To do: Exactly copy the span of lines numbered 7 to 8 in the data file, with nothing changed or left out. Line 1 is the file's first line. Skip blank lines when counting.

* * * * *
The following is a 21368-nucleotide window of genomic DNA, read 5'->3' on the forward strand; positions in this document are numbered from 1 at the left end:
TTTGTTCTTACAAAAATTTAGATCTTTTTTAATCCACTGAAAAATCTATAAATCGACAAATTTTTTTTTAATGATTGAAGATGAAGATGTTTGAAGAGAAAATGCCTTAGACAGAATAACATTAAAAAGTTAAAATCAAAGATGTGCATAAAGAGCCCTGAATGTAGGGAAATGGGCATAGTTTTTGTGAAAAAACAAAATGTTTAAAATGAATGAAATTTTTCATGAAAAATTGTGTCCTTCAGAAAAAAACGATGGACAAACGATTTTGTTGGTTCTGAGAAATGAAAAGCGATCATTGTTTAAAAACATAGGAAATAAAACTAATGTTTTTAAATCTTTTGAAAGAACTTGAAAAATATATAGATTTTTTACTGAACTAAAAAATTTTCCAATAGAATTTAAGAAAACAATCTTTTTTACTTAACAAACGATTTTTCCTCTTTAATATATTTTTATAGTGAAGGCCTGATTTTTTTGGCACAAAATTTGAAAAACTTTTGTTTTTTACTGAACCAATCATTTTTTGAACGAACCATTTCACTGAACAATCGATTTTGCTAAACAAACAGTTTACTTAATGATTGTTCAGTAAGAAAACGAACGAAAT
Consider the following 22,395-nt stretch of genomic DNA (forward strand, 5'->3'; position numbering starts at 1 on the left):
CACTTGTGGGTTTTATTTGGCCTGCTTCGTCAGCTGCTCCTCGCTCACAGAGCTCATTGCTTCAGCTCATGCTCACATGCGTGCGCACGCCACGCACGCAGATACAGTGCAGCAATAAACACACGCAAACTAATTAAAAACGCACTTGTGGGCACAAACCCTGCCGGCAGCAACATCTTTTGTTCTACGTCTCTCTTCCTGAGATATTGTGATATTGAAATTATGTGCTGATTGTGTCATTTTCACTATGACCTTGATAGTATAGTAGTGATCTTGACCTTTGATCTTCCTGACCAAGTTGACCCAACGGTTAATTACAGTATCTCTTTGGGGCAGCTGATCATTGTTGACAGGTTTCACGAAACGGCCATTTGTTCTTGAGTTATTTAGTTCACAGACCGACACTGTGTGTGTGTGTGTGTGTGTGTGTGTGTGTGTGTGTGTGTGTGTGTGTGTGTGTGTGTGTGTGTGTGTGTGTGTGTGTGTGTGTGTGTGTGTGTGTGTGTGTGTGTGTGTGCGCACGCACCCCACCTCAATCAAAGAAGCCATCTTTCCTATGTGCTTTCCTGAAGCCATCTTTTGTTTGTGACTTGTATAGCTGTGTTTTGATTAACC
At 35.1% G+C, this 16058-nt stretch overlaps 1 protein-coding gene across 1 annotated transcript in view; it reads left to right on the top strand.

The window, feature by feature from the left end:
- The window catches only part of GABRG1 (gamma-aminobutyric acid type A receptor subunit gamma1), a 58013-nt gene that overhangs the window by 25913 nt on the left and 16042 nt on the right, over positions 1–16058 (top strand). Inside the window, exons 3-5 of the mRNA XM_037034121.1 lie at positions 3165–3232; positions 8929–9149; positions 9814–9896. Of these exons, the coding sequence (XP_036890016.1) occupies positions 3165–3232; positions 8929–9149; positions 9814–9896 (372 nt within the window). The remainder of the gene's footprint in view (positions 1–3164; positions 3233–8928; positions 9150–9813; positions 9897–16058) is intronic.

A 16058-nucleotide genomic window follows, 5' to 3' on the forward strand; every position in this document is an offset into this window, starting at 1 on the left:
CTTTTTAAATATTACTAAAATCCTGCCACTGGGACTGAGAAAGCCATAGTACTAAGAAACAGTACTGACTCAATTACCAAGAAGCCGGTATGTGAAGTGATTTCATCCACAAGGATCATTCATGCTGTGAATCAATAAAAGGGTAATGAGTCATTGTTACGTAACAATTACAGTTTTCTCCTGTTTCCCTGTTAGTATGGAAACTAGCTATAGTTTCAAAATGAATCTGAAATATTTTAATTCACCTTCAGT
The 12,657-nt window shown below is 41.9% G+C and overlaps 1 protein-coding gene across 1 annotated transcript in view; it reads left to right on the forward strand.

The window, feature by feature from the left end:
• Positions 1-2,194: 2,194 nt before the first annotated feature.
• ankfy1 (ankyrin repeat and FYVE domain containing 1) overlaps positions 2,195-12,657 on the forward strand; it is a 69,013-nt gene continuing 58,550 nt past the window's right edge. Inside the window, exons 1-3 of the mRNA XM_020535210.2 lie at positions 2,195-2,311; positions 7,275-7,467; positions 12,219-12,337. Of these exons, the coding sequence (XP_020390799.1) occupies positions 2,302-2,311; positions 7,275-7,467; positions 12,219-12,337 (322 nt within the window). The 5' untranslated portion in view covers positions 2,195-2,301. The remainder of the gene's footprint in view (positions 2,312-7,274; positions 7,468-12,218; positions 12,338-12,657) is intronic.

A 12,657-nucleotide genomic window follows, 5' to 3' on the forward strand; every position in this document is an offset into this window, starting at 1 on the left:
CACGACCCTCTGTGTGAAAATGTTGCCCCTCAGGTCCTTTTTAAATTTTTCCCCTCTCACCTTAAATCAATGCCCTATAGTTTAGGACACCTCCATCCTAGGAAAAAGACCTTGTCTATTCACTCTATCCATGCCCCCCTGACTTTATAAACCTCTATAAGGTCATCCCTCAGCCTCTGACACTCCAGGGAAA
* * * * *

- The window catches only part of GABRG1 (gamma-aminobutyric acid type A receptor subunit gamma1), a 58013-nt gene that overhangs the window by 25913 nt on the left and 16042 nt on the right, over positions 1–16058 (top strand). Inside the window, exons 3-5 of the mRNA XM_037034121.1 lie at positions 3165–3232; positions 8929–9149; positions 9814–9896. Of these exons, the coding sequence (XP_036890016.1) occupies positions 3165–3232; positions 8929–9149; positions 9814–9896 (372 nt within the window). The remainder of the gene's footprint in view (positions 1–3164; positions 3233–8928; positions 9150–9813; positions 9897–16058) is intronic.

A 16058-nucleotide genomic window follows, 5' to 3' on the forward strand; every position in this document is an offset into this window, starting at 1 on the left: